“You should not envy me, Goldmund. There is no peace of the sort you imagine. Oh, there is peace of course, but not anything that lives within us constantly and never leaves us. There is only the peace that must be won again and again, each new day of our lives. You don’t see me fight, you don’t know my struggles as Abbot, my struggles in the prayer cell. A good thing that you don’t. You only see that I am less subject to moods than you, and you take that for peace. But my life is struggle; it is struggle and sacrifice like every decent life; like yours too."

I read other books which I am not recommending, but do have one new non-fiction I enjoyed and would recommend to some, but not all of you. The book is My Life in Orange, by Tim Guest. Guest’s book is a memoir of his childhood growing up in the communes of “Bhagwan Rajneesh” a/k/a “Osho”. Rajneesh/Osho was an interesting and arguably important Guru, having tens of thousands of followers he dubbed as Sannyasins. Most people remember Osho best for his aborted communal effort in Oregon and the 93 Rolls Royce automobiles he owned there. More books have been published by and about Osho in India than any other author or subject. Rajneesh was a Gurdjieff like teacher combining his self-proclaimed status as an enlightened master with a mischievousness that could be instantly recognized in his eyes and mannerisms not to mention his controversial teachings and practices. If you don’t know much about Osho this would not be the book to start with. I would recommend the compilation of his lectures turned into a biography, Autobiography of a Spiritually Incorrect Mystic, reviewed and recommended on our website. This book is unique, being a child’s eye view of the world of ashram living, since the child was thrust in this situation as opposed to having made a willful choice. Guest does a great job of remembering anecdotes and he is a very fine writer. The book is entertaining, even funny is places, but overall it is a story of how parental seeking can result in a less than ideal experience for the child and his family. This book is quite unique and really is, as quoted on the back cover “an extraordinary memoir.”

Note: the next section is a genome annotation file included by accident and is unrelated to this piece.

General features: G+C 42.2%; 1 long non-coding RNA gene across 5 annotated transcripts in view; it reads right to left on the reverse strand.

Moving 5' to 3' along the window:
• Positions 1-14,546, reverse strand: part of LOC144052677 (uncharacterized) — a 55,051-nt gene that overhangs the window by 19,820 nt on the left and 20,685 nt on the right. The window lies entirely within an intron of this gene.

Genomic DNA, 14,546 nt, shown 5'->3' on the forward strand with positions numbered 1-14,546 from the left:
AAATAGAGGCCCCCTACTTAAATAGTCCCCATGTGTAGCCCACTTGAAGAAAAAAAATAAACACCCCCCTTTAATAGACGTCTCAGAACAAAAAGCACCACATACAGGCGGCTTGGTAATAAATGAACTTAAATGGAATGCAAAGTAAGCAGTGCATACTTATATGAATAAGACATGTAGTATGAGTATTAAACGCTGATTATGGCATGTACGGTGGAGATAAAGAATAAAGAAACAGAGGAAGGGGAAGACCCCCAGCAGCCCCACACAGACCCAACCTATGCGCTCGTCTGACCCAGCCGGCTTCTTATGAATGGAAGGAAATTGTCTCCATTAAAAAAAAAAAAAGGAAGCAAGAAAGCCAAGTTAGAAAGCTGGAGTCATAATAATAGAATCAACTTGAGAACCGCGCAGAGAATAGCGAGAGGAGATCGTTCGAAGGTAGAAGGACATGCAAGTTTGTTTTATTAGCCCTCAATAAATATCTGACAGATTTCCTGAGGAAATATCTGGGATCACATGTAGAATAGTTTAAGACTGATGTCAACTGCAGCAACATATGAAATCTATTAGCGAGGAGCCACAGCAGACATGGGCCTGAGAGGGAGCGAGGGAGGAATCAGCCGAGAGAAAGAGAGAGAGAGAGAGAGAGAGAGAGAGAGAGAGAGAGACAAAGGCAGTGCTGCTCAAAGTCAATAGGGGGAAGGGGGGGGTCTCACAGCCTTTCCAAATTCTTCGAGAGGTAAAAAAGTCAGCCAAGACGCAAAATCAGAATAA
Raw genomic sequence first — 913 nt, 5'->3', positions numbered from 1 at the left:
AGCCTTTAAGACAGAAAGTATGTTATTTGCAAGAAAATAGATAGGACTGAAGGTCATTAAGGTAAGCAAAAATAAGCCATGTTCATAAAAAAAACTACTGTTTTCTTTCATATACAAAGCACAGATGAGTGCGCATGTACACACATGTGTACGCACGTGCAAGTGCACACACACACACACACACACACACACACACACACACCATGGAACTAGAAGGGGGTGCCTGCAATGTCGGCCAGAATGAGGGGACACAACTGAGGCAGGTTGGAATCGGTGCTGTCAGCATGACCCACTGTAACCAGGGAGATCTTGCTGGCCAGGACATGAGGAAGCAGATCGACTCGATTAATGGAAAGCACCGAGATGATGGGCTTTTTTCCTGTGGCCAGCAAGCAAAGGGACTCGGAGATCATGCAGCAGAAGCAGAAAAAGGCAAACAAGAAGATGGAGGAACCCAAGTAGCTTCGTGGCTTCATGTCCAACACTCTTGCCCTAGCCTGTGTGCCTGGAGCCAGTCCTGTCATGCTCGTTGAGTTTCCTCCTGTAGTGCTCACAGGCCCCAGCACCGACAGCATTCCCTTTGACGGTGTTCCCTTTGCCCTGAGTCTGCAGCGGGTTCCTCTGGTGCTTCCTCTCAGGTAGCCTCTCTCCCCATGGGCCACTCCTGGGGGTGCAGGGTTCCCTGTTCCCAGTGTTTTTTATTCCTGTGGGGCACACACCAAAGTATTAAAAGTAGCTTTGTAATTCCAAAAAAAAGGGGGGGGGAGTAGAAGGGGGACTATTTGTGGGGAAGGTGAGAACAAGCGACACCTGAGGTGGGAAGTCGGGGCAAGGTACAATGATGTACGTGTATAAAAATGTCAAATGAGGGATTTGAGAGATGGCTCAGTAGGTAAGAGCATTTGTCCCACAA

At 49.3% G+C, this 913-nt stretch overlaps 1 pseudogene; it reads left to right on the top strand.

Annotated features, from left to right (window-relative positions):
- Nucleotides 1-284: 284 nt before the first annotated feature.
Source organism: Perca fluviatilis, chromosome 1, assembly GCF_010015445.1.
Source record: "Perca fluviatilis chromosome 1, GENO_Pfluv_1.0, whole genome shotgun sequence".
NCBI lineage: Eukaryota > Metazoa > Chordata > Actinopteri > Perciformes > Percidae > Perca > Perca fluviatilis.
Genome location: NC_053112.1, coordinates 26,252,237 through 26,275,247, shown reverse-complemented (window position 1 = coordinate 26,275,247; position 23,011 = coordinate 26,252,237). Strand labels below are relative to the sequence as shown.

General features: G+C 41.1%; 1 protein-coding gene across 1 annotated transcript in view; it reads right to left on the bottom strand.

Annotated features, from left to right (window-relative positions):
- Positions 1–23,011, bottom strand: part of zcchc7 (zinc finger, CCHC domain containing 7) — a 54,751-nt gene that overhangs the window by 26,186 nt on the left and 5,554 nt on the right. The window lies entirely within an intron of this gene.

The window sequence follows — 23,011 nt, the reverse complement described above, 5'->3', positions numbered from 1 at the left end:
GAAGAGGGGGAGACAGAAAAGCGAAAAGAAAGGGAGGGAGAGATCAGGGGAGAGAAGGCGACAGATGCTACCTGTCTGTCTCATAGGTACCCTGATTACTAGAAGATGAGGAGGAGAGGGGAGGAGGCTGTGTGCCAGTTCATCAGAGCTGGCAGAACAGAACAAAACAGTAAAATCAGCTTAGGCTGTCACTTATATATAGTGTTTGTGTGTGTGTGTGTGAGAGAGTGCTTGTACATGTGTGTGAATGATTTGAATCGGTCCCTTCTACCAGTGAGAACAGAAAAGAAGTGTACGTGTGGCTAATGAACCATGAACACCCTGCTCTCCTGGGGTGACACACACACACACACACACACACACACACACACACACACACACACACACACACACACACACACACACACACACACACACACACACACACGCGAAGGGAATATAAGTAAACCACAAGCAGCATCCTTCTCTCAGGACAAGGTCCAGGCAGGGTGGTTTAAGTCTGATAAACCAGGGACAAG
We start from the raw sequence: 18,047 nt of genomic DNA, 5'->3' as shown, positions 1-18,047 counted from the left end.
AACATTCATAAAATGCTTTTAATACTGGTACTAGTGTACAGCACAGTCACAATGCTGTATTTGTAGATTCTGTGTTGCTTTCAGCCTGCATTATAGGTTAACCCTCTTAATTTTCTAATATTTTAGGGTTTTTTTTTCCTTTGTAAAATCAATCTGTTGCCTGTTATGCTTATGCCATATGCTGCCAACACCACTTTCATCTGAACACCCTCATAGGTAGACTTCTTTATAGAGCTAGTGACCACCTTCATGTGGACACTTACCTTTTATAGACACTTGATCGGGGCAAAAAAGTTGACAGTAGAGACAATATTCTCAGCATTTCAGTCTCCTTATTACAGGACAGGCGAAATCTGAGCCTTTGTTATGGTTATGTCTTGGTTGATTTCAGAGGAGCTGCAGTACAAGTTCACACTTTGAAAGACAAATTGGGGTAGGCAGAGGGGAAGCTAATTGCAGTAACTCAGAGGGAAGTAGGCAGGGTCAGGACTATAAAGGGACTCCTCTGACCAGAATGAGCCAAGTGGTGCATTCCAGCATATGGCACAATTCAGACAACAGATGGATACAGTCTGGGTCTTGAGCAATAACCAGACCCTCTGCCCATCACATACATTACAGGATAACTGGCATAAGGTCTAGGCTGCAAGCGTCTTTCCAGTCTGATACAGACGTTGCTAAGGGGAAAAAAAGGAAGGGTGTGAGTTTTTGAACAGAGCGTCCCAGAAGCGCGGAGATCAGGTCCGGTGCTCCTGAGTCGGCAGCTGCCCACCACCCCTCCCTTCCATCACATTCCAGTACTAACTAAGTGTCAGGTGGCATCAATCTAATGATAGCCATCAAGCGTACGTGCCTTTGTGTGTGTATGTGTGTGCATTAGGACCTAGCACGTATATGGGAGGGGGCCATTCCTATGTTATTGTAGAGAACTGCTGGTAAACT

A good friend suggested I read George Elliot. I remember not liking Silas Marner, as required reading in high school, but if anyone has any comments, pro or con, on other of her works, please send me an email. Or for that matter, if you have any comments about the above recommendations or any other books, I would love to receive some feedback. Contact me at leno@lisco.com. Len Oppenheim